First Quarter Market Update
The first quarter of 2021 witnessed a boost for the economy as the continued expansion of the vaccine rollout and the passage of the almost $2 trillion stimulus bill was reflected in rising gross domestic product (GDP) estimates, a further move up in equity prices, and a steady rise in interest rates.
The S&P 500 Index, which measures large stock performance, is up 5.77% through the end of March and the Dow Jones Industrial Average measure of the stock performance of 30 large stocks is up 7.76%. The tech-heavy NASDAQ index is up 2.78 % for the first quarter of the year. Within equities, the stock market has seen gains across sectors. Outsized gains have come from areas most aligned to an economic reopening, while last year’s best performer, technology, has largely consolidated its prior strength, acting as a source of capital. Investors should not be surprised if the historically substantial gains experienced over the past 12 months become more normal (with volatility in pullbacks) over the next 12 months. Given that optimistic view, weakness could represent buying opportunities.
The yield on the 10-year Treasury hit its highest level in more than twelve months. Yet, domestic equity markets managed to gain ground in the first quarter of 2021, as noted above, seemingly in the hope of vigorous economic activity for the rest of the year. Federal Reserve policy remains accommodative.
A Substantial Surge in Inflation is Not Likely
Some may remember the Great Inflation present in the 1970s and early 1980s. Just how concerning is inflation nowadays? Some fret over the sharp rise in commodity prices; others are concerned about aggressive monetary and fiscal policy. However, while we may see a pickup in prices that were restrained due to the pandemic – a lasting period of substantially higher inflation appears unlikely. Here’s why:
- The Consumer Price Index is expected to rise to over 3% for the 12 months ending in April, but that merely reflects a rebound from the low figures of a year earlier. Notsomuch “new” inflation. The Consumer Price Index (CPI) measures the cost of a “basket of goods and services” over time. The basket represents what a typical consumer would purchase and will change periodically as new products and services are introduced.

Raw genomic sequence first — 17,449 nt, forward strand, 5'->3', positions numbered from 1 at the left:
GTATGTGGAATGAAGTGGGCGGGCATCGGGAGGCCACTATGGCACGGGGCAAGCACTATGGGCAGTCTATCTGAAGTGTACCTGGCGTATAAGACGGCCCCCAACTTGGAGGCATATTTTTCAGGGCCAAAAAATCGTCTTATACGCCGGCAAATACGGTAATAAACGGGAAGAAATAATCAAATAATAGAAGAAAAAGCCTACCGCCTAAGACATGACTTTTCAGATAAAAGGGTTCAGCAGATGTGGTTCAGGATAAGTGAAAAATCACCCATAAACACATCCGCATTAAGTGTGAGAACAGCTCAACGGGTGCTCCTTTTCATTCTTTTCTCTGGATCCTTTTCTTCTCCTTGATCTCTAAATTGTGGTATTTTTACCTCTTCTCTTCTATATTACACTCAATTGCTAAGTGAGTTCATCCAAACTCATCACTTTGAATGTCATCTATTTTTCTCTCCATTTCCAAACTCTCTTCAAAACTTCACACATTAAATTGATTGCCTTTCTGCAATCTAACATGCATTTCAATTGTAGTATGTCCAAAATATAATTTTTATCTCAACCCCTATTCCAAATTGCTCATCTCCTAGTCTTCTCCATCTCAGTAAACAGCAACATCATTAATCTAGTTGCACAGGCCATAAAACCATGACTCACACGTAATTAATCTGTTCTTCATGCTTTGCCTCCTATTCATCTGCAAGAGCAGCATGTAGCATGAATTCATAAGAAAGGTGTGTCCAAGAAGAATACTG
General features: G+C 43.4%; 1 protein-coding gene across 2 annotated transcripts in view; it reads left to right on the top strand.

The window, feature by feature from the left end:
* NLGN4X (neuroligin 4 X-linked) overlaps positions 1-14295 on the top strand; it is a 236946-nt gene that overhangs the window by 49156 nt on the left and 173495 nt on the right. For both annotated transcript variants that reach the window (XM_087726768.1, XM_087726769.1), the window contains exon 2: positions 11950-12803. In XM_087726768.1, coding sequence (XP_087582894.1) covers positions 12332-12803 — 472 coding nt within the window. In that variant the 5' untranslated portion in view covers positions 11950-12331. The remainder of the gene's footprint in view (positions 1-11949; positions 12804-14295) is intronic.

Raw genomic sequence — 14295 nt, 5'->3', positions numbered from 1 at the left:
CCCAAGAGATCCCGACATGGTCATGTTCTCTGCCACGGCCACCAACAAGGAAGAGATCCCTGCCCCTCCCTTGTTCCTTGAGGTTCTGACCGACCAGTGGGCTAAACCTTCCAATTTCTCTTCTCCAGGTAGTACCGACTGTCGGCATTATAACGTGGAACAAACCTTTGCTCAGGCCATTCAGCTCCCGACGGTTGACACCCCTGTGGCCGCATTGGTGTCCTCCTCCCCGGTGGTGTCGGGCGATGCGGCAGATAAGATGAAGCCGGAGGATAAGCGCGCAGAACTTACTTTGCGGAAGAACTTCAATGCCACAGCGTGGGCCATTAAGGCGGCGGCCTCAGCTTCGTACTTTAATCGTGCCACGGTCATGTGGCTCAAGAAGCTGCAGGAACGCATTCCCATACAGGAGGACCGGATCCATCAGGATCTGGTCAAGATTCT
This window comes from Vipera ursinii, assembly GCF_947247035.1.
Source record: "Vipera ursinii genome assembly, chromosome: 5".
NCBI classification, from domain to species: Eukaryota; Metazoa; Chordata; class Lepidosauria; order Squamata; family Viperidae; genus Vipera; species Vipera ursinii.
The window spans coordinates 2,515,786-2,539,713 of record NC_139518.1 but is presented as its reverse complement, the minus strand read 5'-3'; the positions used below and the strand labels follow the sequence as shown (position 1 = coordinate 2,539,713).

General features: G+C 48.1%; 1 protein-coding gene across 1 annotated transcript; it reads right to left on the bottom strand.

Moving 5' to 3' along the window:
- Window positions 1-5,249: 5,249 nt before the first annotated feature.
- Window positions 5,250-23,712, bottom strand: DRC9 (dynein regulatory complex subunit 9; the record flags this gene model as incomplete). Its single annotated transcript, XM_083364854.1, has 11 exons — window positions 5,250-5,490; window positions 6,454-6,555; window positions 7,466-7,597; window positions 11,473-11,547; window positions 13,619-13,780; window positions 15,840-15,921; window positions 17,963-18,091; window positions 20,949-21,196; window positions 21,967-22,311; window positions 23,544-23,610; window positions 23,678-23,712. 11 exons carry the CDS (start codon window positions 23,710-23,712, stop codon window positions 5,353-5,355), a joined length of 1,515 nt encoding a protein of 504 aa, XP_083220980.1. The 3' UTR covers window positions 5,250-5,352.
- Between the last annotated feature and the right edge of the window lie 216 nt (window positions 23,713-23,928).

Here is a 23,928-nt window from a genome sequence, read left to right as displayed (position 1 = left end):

- Sharp increases in commodity prices are like misbehaving kids—they get a lot of attention. However, former Federal Reserve Chairman Ben Bernanke noted, “the direct effects of commodity price inflation on consumer inflation are empirically minuscule, both because raw material costs are a small portion of total cost and because part of any increase in the cost of materials tends to be absorbed in the margins of final goods producers and distributors.”
- While the pandemic has disrupted supply chains, lengthened supplier delivery times, and raised input costs, these pressures should recede as vaccines are distributed, and supply chains recover. Even as prices of industrial supplies and raw materials have increased, U.S. firms continue to face difficulties in passing higher costs along, and there is little inflation in imported finished goods.
- Money supply measures surged in the pandemic. However, the relationship between the monetary aggregates (M1, M2, etc.1 ), growth, and inflation broke down in the late 1980s. The velocity, or turnover, of money in the economy has slowed. The surge in liquidity during the pandemic helped relieve financial strains, supported growth, and lifted asset prices, but has not boosted inflation.
- What about the US budget deficit? Large federal budget deficits do not cause higher inflation. In the 1980s, the U.S. ran deficits on the order of 5% of gross domestic product (GDP), while inflation fell. The Japanese government has a debt-to-GDP ratio of over 235% yet continues to battle deflation – a general decline in the price level.
- Some people may remember when inflation rose to double digits in the 1970s and early 1980s. The difference between now and then is inflation expectations. Following the OPEC oil shocks, the CPI rose sharply, reflecting higher energy prices. Unions were able to contract for higher wage gains and non-union wages followed. Inflation became embedded in the labor market and inflation expectations rose. In the private sector, union membership is now a fraction of what it was a few decades ago.
Unless longer-term inflation expectations become wildly unanchored, inflation is unlikely to become a serious issue.